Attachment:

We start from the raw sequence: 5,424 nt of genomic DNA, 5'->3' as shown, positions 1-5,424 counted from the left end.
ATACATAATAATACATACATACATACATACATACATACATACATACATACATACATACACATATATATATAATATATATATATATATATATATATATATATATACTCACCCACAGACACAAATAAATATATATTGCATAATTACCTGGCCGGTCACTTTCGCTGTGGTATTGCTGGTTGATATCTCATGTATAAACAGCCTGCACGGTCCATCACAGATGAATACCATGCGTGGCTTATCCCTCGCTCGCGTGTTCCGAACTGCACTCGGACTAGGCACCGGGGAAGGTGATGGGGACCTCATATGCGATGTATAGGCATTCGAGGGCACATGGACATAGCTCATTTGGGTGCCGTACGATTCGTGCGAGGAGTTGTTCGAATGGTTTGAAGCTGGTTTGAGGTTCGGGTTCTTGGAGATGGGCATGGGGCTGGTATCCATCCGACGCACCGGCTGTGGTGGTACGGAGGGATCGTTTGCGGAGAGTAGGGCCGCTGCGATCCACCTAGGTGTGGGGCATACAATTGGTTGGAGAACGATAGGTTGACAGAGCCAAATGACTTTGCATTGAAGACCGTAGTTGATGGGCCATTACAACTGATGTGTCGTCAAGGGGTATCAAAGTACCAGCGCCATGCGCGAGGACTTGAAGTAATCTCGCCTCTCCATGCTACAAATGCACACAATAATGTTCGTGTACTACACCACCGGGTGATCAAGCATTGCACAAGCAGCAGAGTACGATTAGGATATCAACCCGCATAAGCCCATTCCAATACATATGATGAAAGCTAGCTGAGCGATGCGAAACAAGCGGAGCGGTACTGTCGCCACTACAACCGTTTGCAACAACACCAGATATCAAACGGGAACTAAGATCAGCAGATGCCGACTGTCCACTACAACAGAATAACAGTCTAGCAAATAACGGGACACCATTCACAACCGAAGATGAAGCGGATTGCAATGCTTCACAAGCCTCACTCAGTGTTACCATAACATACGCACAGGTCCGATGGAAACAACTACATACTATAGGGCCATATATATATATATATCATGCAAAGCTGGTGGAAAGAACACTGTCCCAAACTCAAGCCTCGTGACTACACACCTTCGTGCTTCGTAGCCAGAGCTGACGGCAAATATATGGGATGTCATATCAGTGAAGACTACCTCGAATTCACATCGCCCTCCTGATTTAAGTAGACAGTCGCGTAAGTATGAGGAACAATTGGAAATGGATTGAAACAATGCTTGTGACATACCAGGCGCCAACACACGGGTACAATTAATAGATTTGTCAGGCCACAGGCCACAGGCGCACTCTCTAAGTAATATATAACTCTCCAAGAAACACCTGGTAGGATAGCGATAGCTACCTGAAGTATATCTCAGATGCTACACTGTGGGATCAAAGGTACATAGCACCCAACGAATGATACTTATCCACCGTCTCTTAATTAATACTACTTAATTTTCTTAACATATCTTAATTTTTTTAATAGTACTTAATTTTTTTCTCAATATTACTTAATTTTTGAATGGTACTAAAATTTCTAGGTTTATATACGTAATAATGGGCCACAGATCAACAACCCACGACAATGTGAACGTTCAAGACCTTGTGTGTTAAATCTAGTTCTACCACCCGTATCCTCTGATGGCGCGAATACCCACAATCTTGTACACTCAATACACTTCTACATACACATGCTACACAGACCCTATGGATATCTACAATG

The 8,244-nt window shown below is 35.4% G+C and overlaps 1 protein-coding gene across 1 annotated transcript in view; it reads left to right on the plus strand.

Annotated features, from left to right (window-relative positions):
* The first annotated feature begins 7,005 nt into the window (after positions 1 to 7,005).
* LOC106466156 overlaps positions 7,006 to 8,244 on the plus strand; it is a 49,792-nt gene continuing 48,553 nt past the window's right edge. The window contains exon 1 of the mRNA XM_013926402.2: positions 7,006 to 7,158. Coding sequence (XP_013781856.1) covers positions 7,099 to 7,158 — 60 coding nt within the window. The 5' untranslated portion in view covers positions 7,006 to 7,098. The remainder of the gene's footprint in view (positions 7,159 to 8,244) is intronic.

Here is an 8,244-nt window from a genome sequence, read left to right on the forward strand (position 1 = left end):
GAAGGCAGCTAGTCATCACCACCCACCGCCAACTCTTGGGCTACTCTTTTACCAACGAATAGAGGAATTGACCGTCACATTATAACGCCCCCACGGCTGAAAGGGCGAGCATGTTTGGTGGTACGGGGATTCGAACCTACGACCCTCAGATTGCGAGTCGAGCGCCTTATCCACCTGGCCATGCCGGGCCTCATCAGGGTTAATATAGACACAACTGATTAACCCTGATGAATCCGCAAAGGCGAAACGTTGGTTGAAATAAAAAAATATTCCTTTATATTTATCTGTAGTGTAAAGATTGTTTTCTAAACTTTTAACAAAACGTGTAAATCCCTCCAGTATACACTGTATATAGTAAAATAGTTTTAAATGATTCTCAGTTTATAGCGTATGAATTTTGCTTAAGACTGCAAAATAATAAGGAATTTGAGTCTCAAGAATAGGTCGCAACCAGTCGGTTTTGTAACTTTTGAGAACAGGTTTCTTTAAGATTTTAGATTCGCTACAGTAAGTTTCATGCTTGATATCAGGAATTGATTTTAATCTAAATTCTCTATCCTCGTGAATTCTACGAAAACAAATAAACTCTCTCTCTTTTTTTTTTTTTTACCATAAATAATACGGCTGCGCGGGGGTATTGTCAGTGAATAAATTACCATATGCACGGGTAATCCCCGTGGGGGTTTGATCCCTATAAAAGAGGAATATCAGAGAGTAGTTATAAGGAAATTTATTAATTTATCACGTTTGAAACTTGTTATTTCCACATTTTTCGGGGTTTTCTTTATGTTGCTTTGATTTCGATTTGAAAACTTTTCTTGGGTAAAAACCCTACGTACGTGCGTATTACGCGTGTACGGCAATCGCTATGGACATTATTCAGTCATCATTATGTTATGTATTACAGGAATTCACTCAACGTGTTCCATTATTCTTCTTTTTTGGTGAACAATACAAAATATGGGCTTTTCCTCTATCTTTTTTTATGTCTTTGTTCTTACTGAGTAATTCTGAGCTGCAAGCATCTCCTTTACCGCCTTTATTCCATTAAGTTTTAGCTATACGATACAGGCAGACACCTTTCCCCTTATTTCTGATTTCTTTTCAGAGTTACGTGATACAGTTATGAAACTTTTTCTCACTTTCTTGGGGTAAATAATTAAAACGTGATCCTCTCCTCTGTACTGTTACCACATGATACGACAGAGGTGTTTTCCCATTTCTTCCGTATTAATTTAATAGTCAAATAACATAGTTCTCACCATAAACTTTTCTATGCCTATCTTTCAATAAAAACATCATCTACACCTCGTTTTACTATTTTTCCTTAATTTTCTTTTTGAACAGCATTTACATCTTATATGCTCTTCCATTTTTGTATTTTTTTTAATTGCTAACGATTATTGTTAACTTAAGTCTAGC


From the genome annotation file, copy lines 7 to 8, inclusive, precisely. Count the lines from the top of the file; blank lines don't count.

Here is an 8,244-nt window from a genome sequence, read left to right on the forward strand (position 1 = left end):
GAAGGCAGCTAGTCATCACCACCCACCGCCAACTCTTGGGCTACTCTTTTACCAACGAATAGAGGAATTGACCGTCACATTATAACGCCCCCACGGCTGAAAGGGCGAGCATGTTTGGTGGTACGGGGATTCGAACCTACGACCCTCAGATTGCGAGTCGAGCGCCTTATCCACCTGGCCATGCCGGGCCTCATCAGGGTTAATATAGACACAACTGATTAACCCTGATGAATCCGCAAAGGCGAAACGTTGGTTGAAATAAAAAAATATTCCTTTATATTTATCTGTAGTGTAAAGATTGTTTTCTAAACTTTTAACAAAACGTGTAAATCCCTCCAGTATACACTGTATATAGTAAAATAGTTTTAAATGATTCTCAGTTTATAGCGTATGAATTTTGCTTAAGACTGCAAAATAATAAGGAATTTGAGTCTCAAGAATAGGTCGCAACCAGTCGGTTTTGTAACTTTTGAGAACAGGTTTCTTTAAGATTTTAGATTCGCTACAGTAAGTTTCATGCTTGATATCAGGAATTGATTTTAATCTAAATTCTCTATCCTCGTGAATTCTACGAAAACAAATAAACTCTCTCTCTTTTTTTTTTTTTTACCATAAATAATACGGCTGCGCGGGGGTATTGTCAGTGAATAAATTACCATATGCACGGGTAATCCCCGTGGGGGTTTGATCCCTATAAAAGAGGAATATCAGAGAGTAGTTATAAGGAAATTTATTAATTTATCACGTTTGAAACTTGTTATTTCCACATTTTTCGGGGTTTTCTTTATGTTGCTTTGATTTCGATTTGAAAACTTTTCTTGGGTAAAAACCCTACGTACGTGCGTATTACGCGTGTACGGCAATCGCTATGGACATTATTCAGTCATCATTATGTTATGTATTACAGGAATTCACTCAACGTGTTCCATTATTCTTCTTTTTTGGTGAACAATACAAAATATGGGCTTTTCCTCTATCTTTTTTTATGTCTTTGTTCTTACTGAGTAATTCTGAGCTGCAAGCATCTCCTTTACCGCCTTTATTCCATTAAGTTTTAGCTATACGATACAGGCAGACACCTTTCCCCTTATTTCTGATTTCTTTTCAGAGTTACGTGATACAGTTATGAAACTTTTTCTCACTTTCTTGGGGTAAATAATTAAAACGTGATCCTCTCCTCTGTACTGTTACCACATGATACGACAGAGGTGTTTTCCCATTTCTTCCGTATTAATTTAATAGTCAAATAACATAGTTCTCACCATAAACTTTTCTATGCCTATCTTTCAATAAAAACATCATCTACACCTCGTTTTACTATTTTTCCTTAATTTTCTTTTTGAACAGCATTTACATCTTATATGCTCTTCCATTTTTGTATTTTTTTTAATTGCTAACGATTATTGTTAACTTAAGTCTAGC